504 Plans

Section 504 of the Rehabilitation Act of 1973 is part of a federal civil rights law that prohibits discrimination against public school students with disabilities.

A 504 plan can help students with learning and attention issues learn and participate in the general education curriculum. A 504 plan outlines how a child’s specific needs are met with accommodations, modifications and other services. These measures “remove barriers” to learning. Students with 504 plans usually spend the entire school day in a general education classroom.

Who qualifies for a 504 plan?

504 plans are for K–12 public school students with disabilities. Section 504 defines “disability” in very broad terms. That’s why children who aren’t eligible for an special education may qualify for a 504 plan. Section 504 defines a person with a disability as someone who:

  • Has a physical or mental impairment that “substantially” limits one or more major life activity (such as reading or concentrating).
  • Has a record of the impairment.
  • Is regarded as having an impairment, or a significant difficulty that isn’t temporary. For example, a broken leg isn’t an impairment, but a chronic condition, like a food allergy, might be.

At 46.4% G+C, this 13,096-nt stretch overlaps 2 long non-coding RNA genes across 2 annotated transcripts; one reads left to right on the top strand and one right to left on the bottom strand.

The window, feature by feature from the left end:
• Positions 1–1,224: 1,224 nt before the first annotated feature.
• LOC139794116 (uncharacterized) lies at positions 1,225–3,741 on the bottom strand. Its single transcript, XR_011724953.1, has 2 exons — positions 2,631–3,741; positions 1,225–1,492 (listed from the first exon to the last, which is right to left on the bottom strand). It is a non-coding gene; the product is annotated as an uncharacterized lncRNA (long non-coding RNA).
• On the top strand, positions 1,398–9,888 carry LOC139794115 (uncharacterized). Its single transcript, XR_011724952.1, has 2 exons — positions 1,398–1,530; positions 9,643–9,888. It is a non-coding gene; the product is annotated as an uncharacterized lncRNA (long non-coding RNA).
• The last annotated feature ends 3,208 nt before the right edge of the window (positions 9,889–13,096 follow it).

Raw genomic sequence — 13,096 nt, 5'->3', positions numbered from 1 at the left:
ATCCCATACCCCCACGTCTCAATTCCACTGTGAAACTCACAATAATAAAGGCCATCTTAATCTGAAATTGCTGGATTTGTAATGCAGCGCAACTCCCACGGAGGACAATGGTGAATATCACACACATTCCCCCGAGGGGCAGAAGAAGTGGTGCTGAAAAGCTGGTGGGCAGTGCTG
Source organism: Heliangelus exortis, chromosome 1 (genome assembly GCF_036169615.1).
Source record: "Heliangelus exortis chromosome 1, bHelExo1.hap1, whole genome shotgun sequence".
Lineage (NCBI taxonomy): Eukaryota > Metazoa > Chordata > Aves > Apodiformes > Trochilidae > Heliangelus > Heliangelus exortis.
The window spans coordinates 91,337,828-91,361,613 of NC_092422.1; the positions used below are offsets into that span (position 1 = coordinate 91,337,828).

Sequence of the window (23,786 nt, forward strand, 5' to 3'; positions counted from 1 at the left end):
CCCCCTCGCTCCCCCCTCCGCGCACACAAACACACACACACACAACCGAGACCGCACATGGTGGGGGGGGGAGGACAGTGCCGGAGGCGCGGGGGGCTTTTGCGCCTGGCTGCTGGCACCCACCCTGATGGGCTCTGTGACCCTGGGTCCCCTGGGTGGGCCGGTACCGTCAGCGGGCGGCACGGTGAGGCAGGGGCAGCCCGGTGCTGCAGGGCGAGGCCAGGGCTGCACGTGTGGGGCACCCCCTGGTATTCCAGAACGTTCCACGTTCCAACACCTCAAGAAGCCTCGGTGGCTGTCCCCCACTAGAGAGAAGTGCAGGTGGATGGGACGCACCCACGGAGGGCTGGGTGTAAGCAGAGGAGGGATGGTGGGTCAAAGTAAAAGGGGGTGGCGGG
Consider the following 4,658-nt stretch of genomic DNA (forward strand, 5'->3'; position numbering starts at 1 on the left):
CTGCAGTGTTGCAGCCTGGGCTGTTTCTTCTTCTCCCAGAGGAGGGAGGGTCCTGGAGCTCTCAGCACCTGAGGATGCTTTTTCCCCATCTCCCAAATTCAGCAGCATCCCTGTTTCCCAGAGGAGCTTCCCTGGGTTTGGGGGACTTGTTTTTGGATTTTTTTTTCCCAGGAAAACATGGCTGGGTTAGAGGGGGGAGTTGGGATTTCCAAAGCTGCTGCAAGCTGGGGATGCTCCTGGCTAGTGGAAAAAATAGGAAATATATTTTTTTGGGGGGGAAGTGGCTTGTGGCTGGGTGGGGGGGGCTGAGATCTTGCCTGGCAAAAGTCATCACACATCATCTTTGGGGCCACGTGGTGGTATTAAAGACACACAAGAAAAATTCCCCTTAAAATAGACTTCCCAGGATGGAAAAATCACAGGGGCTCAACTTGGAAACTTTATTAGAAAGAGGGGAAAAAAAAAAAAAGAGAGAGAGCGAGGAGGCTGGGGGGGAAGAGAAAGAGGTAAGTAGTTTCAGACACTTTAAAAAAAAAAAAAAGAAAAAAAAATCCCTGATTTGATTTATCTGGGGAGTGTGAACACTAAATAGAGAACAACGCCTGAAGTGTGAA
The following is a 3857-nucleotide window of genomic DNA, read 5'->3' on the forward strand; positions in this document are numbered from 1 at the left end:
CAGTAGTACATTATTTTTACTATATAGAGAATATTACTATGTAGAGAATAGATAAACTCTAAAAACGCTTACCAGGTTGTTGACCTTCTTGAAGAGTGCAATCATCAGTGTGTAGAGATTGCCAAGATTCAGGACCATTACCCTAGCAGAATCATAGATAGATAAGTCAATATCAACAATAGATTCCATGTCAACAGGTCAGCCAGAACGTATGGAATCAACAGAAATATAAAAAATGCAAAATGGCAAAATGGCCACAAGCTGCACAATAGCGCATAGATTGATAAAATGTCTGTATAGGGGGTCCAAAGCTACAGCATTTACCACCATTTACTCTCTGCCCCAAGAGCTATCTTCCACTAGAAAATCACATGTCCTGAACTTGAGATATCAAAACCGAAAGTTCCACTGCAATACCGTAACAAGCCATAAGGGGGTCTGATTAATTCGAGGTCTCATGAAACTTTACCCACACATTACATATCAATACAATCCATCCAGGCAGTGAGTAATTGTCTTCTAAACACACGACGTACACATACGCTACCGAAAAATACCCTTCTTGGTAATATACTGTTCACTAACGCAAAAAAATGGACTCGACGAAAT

This definition covers a wide range of issues, including ADHD and learning disabilities. However, Section 504 doesn’t specifically list disabilities by name.

Having a disability doesn’t automatically make a student eligible for a 504 plan. First the school has to do an evaluation to decide if a child’s disability “substantially” limits his ability to learn and participate in the general education classroom.

This evaluation can be initiated by either the parent or the school. If the school initiates the evaluation, it must notify the parents and get the parents’ consent to evaluate a child for a 504 plan. If the school wants to move ahead without the parents’ consent, it must request a due process hearing to get permission to work around the parents’ refusal.

When doing an evaluation for a 504 plan, the school considers information from several sources, including:

  • Documentation of the child’s disability (such as a doctor’s diagnosis)
  • Evaluation results (if the school recently evaluated the child for an IEP)
  • Observations by the student’s parents and teachers
  • Academic record
  • Independent evaluations (if available)

What does a 504 plan contain?

In general, a 504 plan should include the following elements, all tailored to a child’s individual needs:

  • Specific accommodations, supports or services
  • Names of the school professional that will provide each service
  • The name of the person responsible for ensuring the 504 plan is implemented

A 504 plan could include specialized instruction in a general education classroom. It can also provide related services such as speech or occupational therapy.

If you would like more information about 504 plans or think your child may need an evaluation, please contact your child's teacher.